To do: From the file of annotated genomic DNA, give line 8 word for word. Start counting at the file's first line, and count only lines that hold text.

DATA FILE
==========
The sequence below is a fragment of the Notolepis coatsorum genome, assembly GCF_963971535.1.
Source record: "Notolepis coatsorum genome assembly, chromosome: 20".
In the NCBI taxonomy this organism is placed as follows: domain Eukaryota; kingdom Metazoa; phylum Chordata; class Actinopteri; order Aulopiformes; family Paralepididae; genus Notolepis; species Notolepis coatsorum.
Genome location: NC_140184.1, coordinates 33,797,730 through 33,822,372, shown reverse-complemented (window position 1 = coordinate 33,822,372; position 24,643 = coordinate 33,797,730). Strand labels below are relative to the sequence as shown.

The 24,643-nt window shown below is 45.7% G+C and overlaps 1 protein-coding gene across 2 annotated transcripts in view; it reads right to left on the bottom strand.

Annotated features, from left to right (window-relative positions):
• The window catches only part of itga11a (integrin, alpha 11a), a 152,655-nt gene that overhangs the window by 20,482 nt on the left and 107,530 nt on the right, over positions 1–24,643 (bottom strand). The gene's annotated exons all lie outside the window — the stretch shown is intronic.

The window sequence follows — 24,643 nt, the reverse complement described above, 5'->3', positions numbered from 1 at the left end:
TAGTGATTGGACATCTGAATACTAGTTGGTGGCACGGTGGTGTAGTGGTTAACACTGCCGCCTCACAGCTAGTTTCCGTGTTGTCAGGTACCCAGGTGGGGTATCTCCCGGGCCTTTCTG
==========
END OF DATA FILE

The window sequence follows — 24,643 nt, the reverse complement described above, 5'->3', positions numbered from 1 at the left end: